International Dance Day is a moment in the calendar where everyone is invited to take part in an extremely enjoyable pastime, the art of dance, which is one of the earliest and longest-standing forms of entertainment and community activity known to humankind. Dance is one of the ultimate activities to destress, lose inhibitions, meet new people, and boost physical health. Even those with two left feet can take part in this annual tradition that encapsulates people around the globe, from professional dancers to individuals that would usually stand well back.
History of Dance Day
The art of dance has been a central ingredient in human life for at least 9,000 years, with everyone from tribespeople to professional entertainers showcasing their talents. Dance Day aims to celebrate a world of dance and encourages participants of all ability levels to take part in this true global celebration that breaks down barriers to bring people together. Every dance is welcomed with open arms from traditional ceremonial dances like the Haka, Rejang dance, and Kagura to modern street dance and jumpstyle electronic dance. It includes dances that are steeped in heritage as well as contemporary styles that borrow attributes from various sources.
Dance Day celebrates the free and unrestricted nature of dance, as well as the concepts of working together and celebrating cultural differences while also realizing that we are all united. Kizomba, jazz dance, American rhythm, Latin, ballet, and country dances can be enjoyed on the day by solo dancers, duets, small groups, or huge collectives. Dance is one of the best ways to introduce people to other traditions and can help people connect to others. The annual event serves as the flag-bearer for all of those features and more.
While the history of dance goes back thousands of years, the official Dance Day ceremonies only launched in 1982. The annual celebration is for amateurs and professionals, encouraging participants to enjoy their favorite styles and routines while simultaneously broadening their knowledge by embracing other dances and cultures. Dance Day itself is organized by Dance Committee of the International Theatre Institute (ITI), who are partnered to UNESCO. Each year’s celebration (excluding 1983; they were probably out watching Flashdance) includes a message from a special guest of honor. The inaugural message was provided by Henrik Neubauer, while other guests throughout the years have included Chetna Jalan, Germaine Acogny, Murray Lewis, Kazuo Ohno, Stephen Page, Sasha Waltz, Lin Hwai-min, and Trisha Brown.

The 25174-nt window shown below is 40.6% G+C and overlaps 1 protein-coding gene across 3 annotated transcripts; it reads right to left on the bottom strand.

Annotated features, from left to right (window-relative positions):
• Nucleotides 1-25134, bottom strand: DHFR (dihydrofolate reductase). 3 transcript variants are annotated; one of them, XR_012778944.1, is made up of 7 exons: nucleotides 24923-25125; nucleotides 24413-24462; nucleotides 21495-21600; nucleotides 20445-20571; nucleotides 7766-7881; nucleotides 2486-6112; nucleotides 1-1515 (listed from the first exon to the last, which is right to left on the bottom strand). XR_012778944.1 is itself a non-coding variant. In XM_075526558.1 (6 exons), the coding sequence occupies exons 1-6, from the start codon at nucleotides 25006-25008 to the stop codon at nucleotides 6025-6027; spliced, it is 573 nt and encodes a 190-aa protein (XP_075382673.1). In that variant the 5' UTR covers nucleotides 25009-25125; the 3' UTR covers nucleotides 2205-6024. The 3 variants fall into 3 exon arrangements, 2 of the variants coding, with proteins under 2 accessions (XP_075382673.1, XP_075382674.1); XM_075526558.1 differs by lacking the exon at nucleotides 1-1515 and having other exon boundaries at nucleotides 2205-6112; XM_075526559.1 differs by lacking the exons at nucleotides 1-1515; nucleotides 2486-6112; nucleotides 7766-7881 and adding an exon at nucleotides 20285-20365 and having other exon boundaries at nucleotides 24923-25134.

Dance Day’s flagship event is a ceremonial gala held by the Executive Council of the International Theatre Institute. The venue for this showpiece ceremony changes each year, but the celebrations as a whole can be enjoyed by anybody, anywhere. The concept that dance is for everyone is the focal point in everything that the day stands for.
How to celebrate Dance Day
When looking for ways to enjoy Dance Day, the best advice comes from Lady Gaga. Just dance! Thousands of performances and hardcore dance fans may flock to the country of the Gala each year, but the whole point of the event is that it can be enjoyed by everyone in their own way. For members that are part of a group or class, this is the perfect to put on an event at the local hall or even on the street. Street performances can attract a lot of donations, especially when the Dance Day celebrations are promoted – just remember that sharing $100 between five people is a lot more enjoyable than splitting it between 43.
Ultimately, though, everyone has their personal relationship with the art of dance. There are literally no limitations to how Dance Day can be celebrated. Even individuals stuck at home can partake in the experiences of the day. Reading up on the traditions of a dance online can be supported by watching the latest addition to the Step Up franchise or learning new dance moves via video tutorials. The event is a great excuse to watch a local show or invest in new dance shoes too. After all, the true success of the event is that it encourages people to take dance more seriously in their day-to-day lives.
Whether the celebrations are enjoyed alone or with others, it’s never a bad idea to tune into the streams of the ceremony, or at least catch up on them later on. Another top tip for performers is to record some dances on this day and then revisit them next year. The progress that can be made in 12 months is mind-blowing.